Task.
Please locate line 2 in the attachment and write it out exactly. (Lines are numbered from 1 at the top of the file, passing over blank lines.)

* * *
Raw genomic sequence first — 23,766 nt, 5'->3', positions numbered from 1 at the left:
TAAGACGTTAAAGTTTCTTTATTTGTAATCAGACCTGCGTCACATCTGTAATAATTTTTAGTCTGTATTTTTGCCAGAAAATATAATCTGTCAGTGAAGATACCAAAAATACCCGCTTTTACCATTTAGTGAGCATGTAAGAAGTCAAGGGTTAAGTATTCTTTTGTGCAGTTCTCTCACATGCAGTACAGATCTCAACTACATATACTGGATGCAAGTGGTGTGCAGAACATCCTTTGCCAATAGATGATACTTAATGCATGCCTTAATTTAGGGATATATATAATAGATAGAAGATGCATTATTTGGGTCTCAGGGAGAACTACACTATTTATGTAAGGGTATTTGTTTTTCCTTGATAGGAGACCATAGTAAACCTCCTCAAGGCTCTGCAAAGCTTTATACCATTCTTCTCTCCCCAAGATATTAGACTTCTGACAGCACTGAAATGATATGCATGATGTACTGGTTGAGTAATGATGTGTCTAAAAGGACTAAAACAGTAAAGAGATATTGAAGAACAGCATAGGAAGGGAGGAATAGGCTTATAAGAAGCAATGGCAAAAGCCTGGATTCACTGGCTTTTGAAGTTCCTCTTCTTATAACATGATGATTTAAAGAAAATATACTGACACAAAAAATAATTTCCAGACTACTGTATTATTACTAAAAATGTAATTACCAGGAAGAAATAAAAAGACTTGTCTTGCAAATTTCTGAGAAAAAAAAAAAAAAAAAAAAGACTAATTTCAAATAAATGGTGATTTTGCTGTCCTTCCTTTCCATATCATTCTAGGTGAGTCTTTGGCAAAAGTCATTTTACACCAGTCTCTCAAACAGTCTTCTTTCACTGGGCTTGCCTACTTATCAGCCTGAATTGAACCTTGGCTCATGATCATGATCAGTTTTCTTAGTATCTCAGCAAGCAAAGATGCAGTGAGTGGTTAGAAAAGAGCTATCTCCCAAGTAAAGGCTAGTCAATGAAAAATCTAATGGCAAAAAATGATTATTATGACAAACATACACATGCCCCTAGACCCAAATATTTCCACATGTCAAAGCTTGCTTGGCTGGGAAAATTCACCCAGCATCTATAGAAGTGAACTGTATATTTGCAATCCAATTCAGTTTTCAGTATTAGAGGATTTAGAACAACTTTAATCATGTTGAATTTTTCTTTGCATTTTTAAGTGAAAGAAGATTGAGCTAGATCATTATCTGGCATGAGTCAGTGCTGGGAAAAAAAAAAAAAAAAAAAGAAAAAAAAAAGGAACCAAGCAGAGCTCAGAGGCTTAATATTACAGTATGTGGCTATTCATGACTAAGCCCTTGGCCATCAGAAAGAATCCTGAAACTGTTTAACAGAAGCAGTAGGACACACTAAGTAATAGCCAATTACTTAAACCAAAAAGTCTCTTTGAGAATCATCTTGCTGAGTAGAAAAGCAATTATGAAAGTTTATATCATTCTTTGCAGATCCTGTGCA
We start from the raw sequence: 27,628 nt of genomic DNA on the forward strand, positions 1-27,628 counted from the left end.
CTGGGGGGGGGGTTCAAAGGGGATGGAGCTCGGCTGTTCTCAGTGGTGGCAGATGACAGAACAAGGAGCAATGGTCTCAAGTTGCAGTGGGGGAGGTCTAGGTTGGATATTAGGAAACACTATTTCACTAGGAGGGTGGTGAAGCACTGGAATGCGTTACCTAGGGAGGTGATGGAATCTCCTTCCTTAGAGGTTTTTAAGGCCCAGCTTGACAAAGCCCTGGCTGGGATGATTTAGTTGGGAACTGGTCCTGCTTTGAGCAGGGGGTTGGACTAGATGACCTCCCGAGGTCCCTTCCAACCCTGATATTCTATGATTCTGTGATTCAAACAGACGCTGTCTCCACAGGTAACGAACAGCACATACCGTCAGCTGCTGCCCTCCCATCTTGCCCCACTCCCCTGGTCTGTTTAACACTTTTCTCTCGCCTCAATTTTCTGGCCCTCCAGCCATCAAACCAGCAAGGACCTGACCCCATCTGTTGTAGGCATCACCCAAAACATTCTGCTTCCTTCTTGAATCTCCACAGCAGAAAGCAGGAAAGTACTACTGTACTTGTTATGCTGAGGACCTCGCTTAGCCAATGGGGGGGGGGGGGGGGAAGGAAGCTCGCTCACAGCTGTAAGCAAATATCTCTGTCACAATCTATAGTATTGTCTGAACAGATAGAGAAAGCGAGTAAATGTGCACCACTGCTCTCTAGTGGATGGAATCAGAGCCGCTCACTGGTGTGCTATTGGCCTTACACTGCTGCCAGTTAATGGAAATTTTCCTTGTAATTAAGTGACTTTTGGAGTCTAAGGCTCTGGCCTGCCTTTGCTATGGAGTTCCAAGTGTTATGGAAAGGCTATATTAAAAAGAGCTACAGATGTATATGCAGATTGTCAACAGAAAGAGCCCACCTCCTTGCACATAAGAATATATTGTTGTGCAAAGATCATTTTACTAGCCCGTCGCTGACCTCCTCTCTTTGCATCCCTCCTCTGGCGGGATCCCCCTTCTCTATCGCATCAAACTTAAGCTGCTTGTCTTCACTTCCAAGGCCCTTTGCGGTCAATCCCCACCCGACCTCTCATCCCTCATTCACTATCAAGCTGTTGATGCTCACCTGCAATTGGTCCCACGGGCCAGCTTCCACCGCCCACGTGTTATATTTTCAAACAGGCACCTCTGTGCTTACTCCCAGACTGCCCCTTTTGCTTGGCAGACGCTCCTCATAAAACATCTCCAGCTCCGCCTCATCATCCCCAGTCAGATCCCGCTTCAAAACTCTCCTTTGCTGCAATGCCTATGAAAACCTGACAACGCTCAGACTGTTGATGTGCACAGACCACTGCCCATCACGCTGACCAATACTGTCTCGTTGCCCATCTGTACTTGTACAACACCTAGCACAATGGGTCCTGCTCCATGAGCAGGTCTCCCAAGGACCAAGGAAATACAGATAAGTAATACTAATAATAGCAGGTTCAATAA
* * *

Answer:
TAAGACGTTAAAGTTTCTTTATTTGTAATCAGACCTGCGTCACATCTGTAATAATTTTTAGTCTGTATTTTTGCCAGAAAATATAATCTGTCAGTGAAGATACCAAAAATACCCGCTTTTACCATTTAGTGAGCATGTAAGAAGTCAAGGGTTAAGTATTCTTTTGTGCAGTTCTCTCACATGCAGTACAGATCTCAACTACATATACTGGATGCAAGTGGTGTGCAGAACATCCTTTGCCAATAGATGATACTTAATGCATGCCTTAATTTAGGGATATATATAATAGATAGAAGATGCATTATTTGGGTCTCAGGGAGAACTACACTATTTATGTAAGGGTATTTGTTTTTCCTTGATAGGAGACCATAGTAAACCTCCTCAAGGCTCTGCAAAGCTTTATACCATTCTTCTCTCCCCAAGATATTAGACTTCTGACAGCACTGAAATGATATGCATGATGTACTGGTTGAGTAATGATGTGTCTAAAAGGACTAAAACAGTAAAGAGATATTGAAGAACAGCATAGGAAGGGAGGAATAGGCTTATAAGAAGCAATGGCAAAAGCCTGGATTCACTGGCTTTTGAAGTTCCTCTTCTTATAACATGATGATTTAAAGAAAATATACTGACACAAAAAATAATTTCCAGACTACTGTATTATTACTAAAAATGTAATTACCAGGAAGAAATAAAAAGACTTGTCTTGCAAATTTCTGAGAAAAAAAAAAAAAAAAAAAAGACTAATTTCAAATAAATGGTGATTTTGCTGTCCTTCCTTTCCATATCATTCTAGGTGAGTCTTTGGCAAAAGTCATTTTACACCAGTCTCTCAAACAGTCTTCTTTCACTGGGCTTGCCTACTTATCAGCCTGAATTGAACCTTGGCTCATGATCATGATCAGTTTTCTTAGTATCTCAGCAAGCAAAGATGCAGTGAGTGGTTAGAAAAGAGCTATCTCCCAAGTAAAGGCTAGTCAATGAAAAATCTAATGGCAAAAAATGATTATTATGACAAACATACACATGCCCCTAGACCCAAATATTTCCACATGTCAAAGCTTGCTTGGCTGGGAAAATTCACCCAGCATCTATAGAAGTGAACTGTATATTTGCAATCCAATTCAGTTTTCAGTATTAGAGGATTTAGAACAACTTTAATCATGTTGAATTTTTCTTTGCATTTTTAAGTGAAAGAAGATTGAGCTAGATCATTATCTGGCATGAGTCAGTGCTGGGAAAAAAAAAAAAAAAAAAAGAAAAAAAAAAGGAACCAAGCAGAGCTCAGAGGCTTAATATTACAGTATGTGGCTATTCATGACTAAGCCCTTGGCCATCAGAAAGAATCCTGAAACTGTTTAACAGAAGCAGTAGGACACACTAAGTAATAGCCAATTACTTAAACCAAAAAGTCTCTTTGAGAATCATCTTGCTGAGTAGAAAAGCAATTATGAAAGTTTATATCATTCTTTGCAGATCCTGTGCA